Insomniac Studios has done an excellent job over the last few years with the Ratchet & Clank series. Not only did they create a fantastic must-play franchise out of what could have been a boring me-too character game, they've topped themselves with each sequel. Keeping that same high level of quality going couldn't have been easy, and my hat is off to them for what they've accomplished. In fact, I almost feel guilty for writing this review. But, even the mightiest developer needs to slow down from the breakneck pace of game making once in awhile, and that's basically what I see Ratchet: Deadlocked as—Insomniac taking a break.
More like a gaiden (side-story) or a quickie mission pack, Ratchet: Deadlocked has the same cast of characters and the same basic structure, but feels little like the three games that came before it. Most of the platforming and adventure elements have been stripped out, and what remains is straightforward shooting action with a few vehicle levels thrown in for variety.
Fans of collecting big-barreled firearms will not be disappointed with the upgrade and modification system present in Deadlocked. Powerups can be mixed and matched between weapons to customize a favorite gun with more ammo, a faster rate of fire, or secondary damage effects like spawning pools of lava or wild storms of electricity. After beating the game, even more options open up.
It's true that nobody does third-person shooting and crazy weapon variety the way that Ratchet & Clank do it, but there was more to the success of their games than that, and it shows in Deadlocked. The story is bare-bones, what little platforming there is feels rough and not as effortless as it has in the past, and perennial favorite Clank has been kept strictly to the cutscenes. The voice samples from the announcers repeat far too often, and the interesting gadgets that used to play a significant role are now treated as afterthoughts. Annoyingly, each level ends with an abrupt stop at the exact second I achieve my objective—not only was this jarring, it felt representative of the whole experience, rushing me along before I noticed there was nothing left to see.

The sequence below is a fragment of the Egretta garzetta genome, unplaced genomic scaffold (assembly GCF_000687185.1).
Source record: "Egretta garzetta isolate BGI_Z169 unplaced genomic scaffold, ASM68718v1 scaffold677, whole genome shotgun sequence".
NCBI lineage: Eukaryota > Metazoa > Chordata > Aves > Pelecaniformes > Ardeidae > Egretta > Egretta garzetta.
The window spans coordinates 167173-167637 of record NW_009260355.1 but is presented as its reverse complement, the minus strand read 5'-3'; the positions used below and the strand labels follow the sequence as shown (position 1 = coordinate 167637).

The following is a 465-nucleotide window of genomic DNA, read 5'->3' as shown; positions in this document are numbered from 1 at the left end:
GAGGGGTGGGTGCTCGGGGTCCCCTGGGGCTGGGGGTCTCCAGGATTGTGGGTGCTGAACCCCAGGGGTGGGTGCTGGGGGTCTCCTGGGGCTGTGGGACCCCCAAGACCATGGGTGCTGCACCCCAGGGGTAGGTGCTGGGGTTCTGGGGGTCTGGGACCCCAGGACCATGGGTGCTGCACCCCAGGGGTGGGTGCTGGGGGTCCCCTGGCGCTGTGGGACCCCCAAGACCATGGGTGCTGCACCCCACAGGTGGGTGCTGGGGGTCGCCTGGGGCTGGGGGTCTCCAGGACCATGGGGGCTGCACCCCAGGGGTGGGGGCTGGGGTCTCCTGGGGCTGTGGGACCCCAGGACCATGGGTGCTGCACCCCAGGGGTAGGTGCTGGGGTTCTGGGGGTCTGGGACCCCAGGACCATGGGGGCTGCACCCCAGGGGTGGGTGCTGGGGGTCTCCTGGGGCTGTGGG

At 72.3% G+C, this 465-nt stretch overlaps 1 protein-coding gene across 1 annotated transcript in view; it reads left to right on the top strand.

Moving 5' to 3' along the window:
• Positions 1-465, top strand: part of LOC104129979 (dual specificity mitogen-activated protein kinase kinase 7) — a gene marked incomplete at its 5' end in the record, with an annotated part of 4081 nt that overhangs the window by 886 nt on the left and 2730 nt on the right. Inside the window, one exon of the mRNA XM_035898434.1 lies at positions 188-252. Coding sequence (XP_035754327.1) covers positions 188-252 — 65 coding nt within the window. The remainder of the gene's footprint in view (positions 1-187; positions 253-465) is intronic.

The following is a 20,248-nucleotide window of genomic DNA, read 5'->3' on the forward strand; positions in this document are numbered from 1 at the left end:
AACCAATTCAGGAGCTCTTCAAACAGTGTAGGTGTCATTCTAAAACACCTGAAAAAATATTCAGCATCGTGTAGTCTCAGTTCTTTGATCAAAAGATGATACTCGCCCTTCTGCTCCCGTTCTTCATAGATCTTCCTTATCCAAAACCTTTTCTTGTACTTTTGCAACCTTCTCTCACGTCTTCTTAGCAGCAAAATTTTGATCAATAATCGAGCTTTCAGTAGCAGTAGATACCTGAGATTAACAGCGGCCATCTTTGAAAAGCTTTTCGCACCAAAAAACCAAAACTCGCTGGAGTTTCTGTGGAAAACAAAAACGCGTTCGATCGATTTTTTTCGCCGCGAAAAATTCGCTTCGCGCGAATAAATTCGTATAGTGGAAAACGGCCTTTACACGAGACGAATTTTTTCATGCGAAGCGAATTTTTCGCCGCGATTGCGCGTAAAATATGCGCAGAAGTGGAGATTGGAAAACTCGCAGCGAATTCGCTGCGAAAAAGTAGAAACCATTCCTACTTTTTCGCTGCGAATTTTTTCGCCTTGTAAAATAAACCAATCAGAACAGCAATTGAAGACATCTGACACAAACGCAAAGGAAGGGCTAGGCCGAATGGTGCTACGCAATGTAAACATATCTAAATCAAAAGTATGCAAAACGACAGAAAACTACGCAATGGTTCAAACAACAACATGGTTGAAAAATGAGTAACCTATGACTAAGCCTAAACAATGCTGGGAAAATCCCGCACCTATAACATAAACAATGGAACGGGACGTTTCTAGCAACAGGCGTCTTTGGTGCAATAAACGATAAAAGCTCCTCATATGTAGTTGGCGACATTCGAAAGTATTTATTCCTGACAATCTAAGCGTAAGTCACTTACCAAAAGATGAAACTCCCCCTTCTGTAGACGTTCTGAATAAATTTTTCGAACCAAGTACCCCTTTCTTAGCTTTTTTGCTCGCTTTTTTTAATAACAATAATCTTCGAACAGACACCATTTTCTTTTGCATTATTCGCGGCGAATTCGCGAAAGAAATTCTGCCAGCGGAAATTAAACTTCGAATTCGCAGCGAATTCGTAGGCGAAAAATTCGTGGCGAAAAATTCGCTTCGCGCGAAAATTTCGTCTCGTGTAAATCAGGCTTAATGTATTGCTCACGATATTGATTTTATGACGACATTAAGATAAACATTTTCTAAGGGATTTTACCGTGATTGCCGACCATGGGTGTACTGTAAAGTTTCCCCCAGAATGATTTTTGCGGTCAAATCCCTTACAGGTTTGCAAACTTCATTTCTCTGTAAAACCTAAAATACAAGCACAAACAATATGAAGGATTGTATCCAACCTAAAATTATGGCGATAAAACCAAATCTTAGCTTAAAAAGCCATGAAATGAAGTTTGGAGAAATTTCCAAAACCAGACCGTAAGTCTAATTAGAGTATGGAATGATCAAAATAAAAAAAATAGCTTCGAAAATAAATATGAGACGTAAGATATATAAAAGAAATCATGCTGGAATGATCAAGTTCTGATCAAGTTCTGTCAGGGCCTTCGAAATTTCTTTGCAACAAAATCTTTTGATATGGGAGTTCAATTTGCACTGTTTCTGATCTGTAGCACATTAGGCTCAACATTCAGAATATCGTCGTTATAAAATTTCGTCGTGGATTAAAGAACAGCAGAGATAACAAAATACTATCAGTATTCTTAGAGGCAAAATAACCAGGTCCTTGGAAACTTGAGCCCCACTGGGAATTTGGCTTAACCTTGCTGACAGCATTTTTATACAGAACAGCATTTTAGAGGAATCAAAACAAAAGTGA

Everywhere besides the weaponry, it feels like corners have been cut and shortcuts have been taken. Even the actual shooting itself feels under par since Deadlocked tends to throw large groups of enemies into the mix instead of the carefully designed layouts of previous games that encouraged strategic choices when choosing guns to maximize damage. I flew through the game in two days, and when all was said and done I could barely remember anything about it besides pulling the trigger at full speed to hold back wave after wave of enemies. It's true that some levels sprinkle a little spice by limiting weapon selection or adding certain rules to the fights, but it was never very engaging or interesting. Also, I definitely give kudos to Insomniac for including the ability to play co-op out of the box (even though splitscreen bites) but there's just so little to the experience that even co-op couldn't save Ratchet: Deadlocked from feeling like half a game.
I have no problem with developers wanting to capitalize on assets and concepts that have already proven themselves to be golden. I don't need people to completely reinvent the wheel every time they want to put out a new game. Insomniac has put an incredible amount of effort into this series, and they deserve to cash in a little bit. However, in all fairness, Ratchet: Deadlocked should have been put out at a bargain price (around $20 sounds right) and labeled as an add-on or mission pack instead of positioned as a full-priced title. Deadlocked just doesn't cut it as the next addition to a premier series, and I can't see the content offered justifying a $40 investment—the disc is more like an inflated business transaction than a real sequel.
Disclaimer: This review does not take online play into account.
Brad still loves Transformers, he's on Marvel Puzzle Quest when nobody's looking, and his favorite game of all time is a toss-up between the first Mass Effect and The Witcher 3. You can catch his written work here at GameCritics and you can hear him weekly on the @SoVideogames Podcast. Follow Brad on Twitter and Instagram at @BradGallaway, or contact him via email:
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